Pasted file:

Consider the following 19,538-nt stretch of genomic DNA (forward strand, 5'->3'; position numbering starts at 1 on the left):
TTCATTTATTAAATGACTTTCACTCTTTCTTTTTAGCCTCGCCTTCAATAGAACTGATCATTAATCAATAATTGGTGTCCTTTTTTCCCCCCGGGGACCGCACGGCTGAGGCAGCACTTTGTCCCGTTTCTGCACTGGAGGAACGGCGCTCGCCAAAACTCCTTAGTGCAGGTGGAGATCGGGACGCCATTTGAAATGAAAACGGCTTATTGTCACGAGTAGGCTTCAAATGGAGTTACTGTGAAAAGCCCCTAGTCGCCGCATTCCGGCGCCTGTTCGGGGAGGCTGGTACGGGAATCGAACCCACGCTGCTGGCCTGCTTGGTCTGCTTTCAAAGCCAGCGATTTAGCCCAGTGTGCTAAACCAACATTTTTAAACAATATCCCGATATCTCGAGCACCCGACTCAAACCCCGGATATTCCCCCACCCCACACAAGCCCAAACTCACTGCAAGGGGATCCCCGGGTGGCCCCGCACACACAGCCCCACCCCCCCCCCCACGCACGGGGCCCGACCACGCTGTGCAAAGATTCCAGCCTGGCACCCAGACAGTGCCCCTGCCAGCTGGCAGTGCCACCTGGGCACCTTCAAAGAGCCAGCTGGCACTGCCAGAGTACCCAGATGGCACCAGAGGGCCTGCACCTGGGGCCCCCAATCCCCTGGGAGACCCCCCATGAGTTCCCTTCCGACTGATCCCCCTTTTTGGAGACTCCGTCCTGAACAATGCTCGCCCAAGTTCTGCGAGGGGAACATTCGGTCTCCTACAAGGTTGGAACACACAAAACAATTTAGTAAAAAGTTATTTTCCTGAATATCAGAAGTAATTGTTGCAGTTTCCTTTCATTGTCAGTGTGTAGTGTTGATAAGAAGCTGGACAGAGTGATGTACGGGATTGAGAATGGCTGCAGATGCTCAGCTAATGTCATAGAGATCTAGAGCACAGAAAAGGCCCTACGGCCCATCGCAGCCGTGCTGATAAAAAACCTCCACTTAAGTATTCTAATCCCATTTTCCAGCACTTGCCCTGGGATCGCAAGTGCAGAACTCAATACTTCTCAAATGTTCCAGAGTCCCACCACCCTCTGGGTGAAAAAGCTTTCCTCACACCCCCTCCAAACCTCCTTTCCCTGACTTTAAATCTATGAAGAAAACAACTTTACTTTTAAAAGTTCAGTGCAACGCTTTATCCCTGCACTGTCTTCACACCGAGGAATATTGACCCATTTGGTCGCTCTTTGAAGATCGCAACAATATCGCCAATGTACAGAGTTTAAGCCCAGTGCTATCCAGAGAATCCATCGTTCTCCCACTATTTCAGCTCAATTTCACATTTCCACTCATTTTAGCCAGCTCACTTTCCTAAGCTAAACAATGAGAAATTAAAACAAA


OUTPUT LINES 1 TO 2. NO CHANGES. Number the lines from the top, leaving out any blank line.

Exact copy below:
Consider the following 19,538-nt stretch of genomic DNA (forward strand, 5'->3'; position numbering starts at 1 on the left):
TTCATTTATTAAATGACTTTCACTCTTTCTTTTTAGCCTCGCCTTCAATAGAACTGATCATTAATCAATAATTGGTGTCCTTTTTTCCCCCCGGGGACCGCACGGCTGAGGCAGCACTTTGTCCCGTTTCTGCACTGGAGGAACGGCGCTCGCCAAAACTCCTTAGTGCAGGTGGAGATCGGGACGCCATTTGAAATGAAAACGGCTTATTGTCACGAGTAGGCTTCAAATGGAGTTACTGTGAAAAGCCCCTAGTCGCCGCATTCCGGCGCCTGTTCGGGGAGGCTGGTACGGGAATCGAACCCACGCTGCTGGCCTGCTTGGTCTGCTTTCAAAGCCAGCGATTTAGCCCAGTGTGCTAAACCAACATTTTTAAACAATATCCCGATATCTCGAGCACCCGACTCAAACCCCGGATATTCCCCCACCCCACACAAGCCCAAACTCACTGCAAGGGGATCCCCGGGTGGCCCCGCACACACAGCCCCACCCCCCCCCCCACGCACGGGGCCCGACCACGCTGTGCAAAGATTCCAGCCTGGCACCCAGACAGTGCCCCTGCCAGCTGGCAGTGCCACCTGGGCACCTTCAAAGAGCCAGCTGGCACTGCCAGAGTACCCAGATGGCACCAGAGGGCCTGCACCTGGGGCCCCCAATCCCCTGGGAGACCCCCCATGAGTTCCCTTCCGACTGATCCCCCTTTTTGGAGACTCCGTCCTGAACAATGCTCGCCCAAGTTCTGCGAGGGGAACATTCGGTCTCCTACAAGGTTGGAACACACAAAACAATTTAGTAAAAAGTTATTTTCCTGAATATCAGAAGTAATTGTTGCAGTTTCCTTTCATTGTCAGTGTGTAGTGTTGATAAGAAGCTGGACAGAGTGATGTACGGGATTGAGAATGGCTGCAGATGCTCAGCTAATGTCATAGAGATCTAGAGCACAGAAAAGGCCCTACGGCCCATCGCAGCCGTGCTGATAAAAAACCTCCACTTAAGTATTCTAATCCCATTTTCCAGCACTTGCCCTGGGATCGCAAGTGCAGAACTCAATACTTCTCAAATGTTCCAGAGTCCCACCACCCTCTGGGTGAAAAAGCTTTCCTCACACCCCCTCCAAACCTCCTTTCCCTGACTTTAAATCTATGAAGAAAACAACTTTACTTTTAAAAGTTCAGTGCAACGCTTTATCCCTGCACTGTCTTCACACCGAGGAATATTGACCCATTTGGTCGCTCTTTGAAGATCGCAACAATATCGCCAATGTACAGAGTTTAAGCCCAGTGCTATCCAGAGAATCCATCGTTCTCCCACTATTTCAGCTCAATTTCACATTTCCACTCATTTTAGCCAGCTCACTTTCCTAAGCTAAACAATGAGAAATTAAAACAAA